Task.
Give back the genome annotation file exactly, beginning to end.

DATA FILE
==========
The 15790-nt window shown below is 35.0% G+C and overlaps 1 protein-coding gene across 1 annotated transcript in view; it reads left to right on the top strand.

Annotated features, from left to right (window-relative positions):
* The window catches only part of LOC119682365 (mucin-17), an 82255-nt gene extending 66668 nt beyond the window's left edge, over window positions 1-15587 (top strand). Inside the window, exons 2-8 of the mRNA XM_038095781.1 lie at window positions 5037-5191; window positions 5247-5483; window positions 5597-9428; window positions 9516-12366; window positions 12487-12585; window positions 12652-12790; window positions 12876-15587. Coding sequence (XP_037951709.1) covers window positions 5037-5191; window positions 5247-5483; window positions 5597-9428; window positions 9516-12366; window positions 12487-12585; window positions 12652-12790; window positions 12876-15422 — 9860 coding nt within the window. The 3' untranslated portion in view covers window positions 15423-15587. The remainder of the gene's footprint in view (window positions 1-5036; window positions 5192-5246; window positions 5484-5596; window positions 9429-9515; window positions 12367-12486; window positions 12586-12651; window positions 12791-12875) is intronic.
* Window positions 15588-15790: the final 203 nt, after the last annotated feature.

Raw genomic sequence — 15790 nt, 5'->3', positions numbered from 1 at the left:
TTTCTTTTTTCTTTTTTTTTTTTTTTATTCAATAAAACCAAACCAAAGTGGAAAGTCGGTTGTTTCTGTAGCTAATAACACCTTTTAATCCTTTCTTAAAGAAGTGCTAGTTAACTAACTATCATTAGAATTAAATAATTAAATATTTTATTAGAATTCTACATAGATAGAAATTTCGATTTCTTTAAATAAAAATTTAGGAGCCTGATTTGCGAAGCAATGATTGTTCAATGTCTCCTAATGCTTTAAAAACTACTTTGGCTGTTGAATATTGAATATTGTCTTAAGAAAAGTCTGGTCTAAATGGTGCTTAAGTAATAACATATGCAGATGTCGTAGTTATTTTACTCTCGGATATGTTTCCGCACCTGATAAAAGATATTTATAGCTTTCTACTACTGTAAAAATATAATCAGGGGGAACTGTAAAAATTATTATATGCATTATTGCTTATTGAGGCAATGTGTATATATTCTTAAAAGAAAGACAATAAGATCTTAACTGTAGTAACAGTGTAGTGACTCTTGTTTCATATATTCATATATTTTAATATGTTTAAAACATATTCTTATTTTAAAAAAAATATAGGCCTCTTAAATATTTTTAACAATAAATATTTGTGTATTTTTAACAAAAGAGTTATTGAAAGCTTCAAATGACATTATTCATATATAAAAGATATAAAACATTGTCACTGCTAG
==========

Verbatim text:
The 15790-nt window shown below is 35.0% G+C and overlaps 1 protein-coding gene across 1 annotated transcript in view; it reads left to right on the top strand.

Annotated features, from left to right (window-relative positions):
* The window catches only part of LOC119682365 (mucin-17), an 82255-nt gene extending 66668 nt beyond the window's left edge, over window positions 1-15587 (top strand). Inside the window, exons 2-8 of the mRNA XM_038095781.1 lie at window positions 5037-5191; window positions 5247-5483; window positions 5597-9428; window positions 9516-12366; window positions 12487-12585; window positions 12652-12790; window positions 12876-15587. Coding sequence (XP_037951709.1) covers window positions 5037-5191; window positions 5247-5483; window positions 5597-9428; window positions 9516-12366; window positions 12487-12585; window positions 12652-12790; window positions 12876-15422 — 9860 coding nt within the window. The 3' untranslated portion in view covers window positions 15423-15587. The remainder of the gene's footprint in view (window positions 1-5036; window positions 5192-5246; window positions 5484-5596; window positions 9429-9515; window positions 12367-12486; window positions 12586-12651; window positions 12791-12875) is intronic.
* Window positions 15588-15790: the final 203 nt, after the last annotated feature.

Raw genomic sequence — 15790 nt, 5'->3', positions numbered from 1 at the left:
TTTCTTTTTTCTTTTTTTTTTTTTTTATTCAATAAAACCAAACCAAAGTGGAAAGTCGGTTGTTTCTGTAGCTAATAACACCTTTTAATCCTTTCTTAAAGAAGTGCTAGTTAACTAACTATCATTAGAATTAAATAATTAAATATTTTATTAGAATTCTACATAGATAGAAATTTCGATTTCTTTAAATAAAAATTTAGGAGCCTGATTTGCGAAGCAATGATTGTTCAATGTCTCCTAATGCTTTAAAAACTACTTTGGCTGTTGAATATTGAATATTGTCTTAAGAAAAGTCTGGTCTAAATGGTGCTTAAGTAATAACATATGCAGATGTCGTAGTTATTTTACTCTCGGATATGTTTCCGCACCTGATAAAAGATATTTATAGCTTTCTACTACTGTAAAAATATAATCAGGGGGAACTGTAAAAATTATTATATGCATTATTGCTTATTGAGGCAATGTGTATATATTCTTAAAAGAAAGACAATAAGATCTTAACTGTAGTAACAGTGTAGTGACTCTTGTTTCATATATTCATATATTTTAATATGTTTAAAACATATTCTTATTTTAAAAAAAATATAGGCCTCTTAAATATTTTTAACAATAAATATTTGTGTATTTTTAACAAAAGAGTTATTGAAAGCTTCAAATGACATTATTCATATATAAAAGATATAAAACATTGTCACTGCTAG